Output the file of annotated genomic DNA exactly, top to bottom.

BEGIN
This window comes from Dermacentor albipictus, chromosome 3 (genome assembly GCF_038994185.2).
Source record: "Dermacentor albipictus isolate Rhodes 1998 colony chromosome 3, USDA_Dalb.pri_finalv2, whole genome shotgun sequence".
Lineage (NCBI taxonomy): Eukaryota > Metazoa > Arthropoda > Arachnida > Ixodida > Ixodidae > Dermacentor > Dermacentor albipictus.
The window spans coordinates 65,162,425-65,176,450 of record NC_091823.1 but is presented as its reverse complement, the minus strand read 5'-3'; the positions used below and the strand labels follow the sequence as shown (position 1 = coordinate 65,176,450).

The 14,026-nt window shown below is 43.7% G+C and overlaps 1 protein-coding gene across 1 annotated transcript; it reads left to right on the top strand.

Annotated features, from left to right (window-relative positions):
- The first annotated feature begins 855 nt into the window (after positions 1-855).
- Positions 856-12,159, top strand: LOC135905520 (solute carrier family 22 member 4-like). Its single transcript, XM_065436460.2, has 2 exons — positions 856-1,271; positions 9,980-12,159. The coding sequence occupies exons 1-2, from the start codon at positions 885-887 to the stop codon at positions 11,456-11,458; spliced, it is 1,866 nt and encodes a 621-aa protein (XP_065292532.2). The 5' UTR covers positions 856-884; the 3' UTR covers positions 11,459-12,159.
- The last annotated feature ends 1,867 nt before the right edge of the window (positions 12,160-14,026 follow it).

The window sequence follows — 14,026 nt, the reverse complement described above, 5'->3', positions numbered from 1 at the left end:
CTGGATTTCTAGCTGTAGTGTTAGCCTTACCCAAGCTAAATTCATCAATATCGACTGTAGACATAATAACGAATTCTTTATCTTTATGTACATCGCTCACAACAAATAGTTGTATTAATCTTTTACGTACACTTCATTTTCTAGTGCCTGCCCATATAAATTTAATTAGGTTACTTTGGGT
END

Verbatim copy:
This window comes from Dermacentor albipictus, chromosome 3 (genome assembly GCF_038994185.2).
Source record: "Dermacentor albipictus isolate Rhodes 1998 colony chromosome 3, USDA_Dalb.pri_finalv2, whole genome shotgun sequence".
Lineage (NCBI taxonomy): Eukaryota > Metazoa > Arthropoda > Arachnida > Ixodida > Ixodidae > Dermacentor > Dermacentor albipictus.
The window spans coordinates 65,162,425-65,176,450 of record NC_091823.1 but is presented as its reverse complement, the minus strand read 5'-3'; the positions used below and the strand labels follow the sequence as shown (position 1 = coordinate 65,176,450).

The 14,026-nt window shown below is 43.7% G+C and overlaps 1 protein-coding gene across 1 annotated transcript; it reads left to right on the top strand.

Annotated features, from left to right (window-relative positions):
- The first annotated feature begins 855 nt into the window (after positions 1-855).
- Positions 856-12,159, top strand: LOC135905520 (solute carrier family 22 member 4-like). Its single transcript, XM_065436460.2, has 2 exons — positions 856-1,271; positions 9,980-12,159. The coding sequence occupies exons 1-2, from the start codon at positions 885-887 to the stop codon at positions 11,456-11,458; spliced, it is 1,866 nt and encodes a 621-aa protein (XP_065292532.2). The 5' UTR covers positions 856-884; the 3' UTR covers positions 11,459-12,159.
- The last annotated feature ends 1,867 nt before the right edge of the window (positions 12,160-14,026 follow it).

The window sequence follows — 14,026 nt, the reverse complement described above, 5'->3', positions numbered from 1 at the left end:
CTGGATTTCTAGCTGTAGTGTTAGCCTTACCCAAGCTAAATTCATCAATATCGACTGTAGACATAATAACGAATTCTTTATCTTTATGTACATCGCTCACAACAAATAGTTGTATTAATCTTTTACGTACACTTCATTTTCTAGTGCCTGCCCATATAAATTTAATTAGGTTACTTTGGGT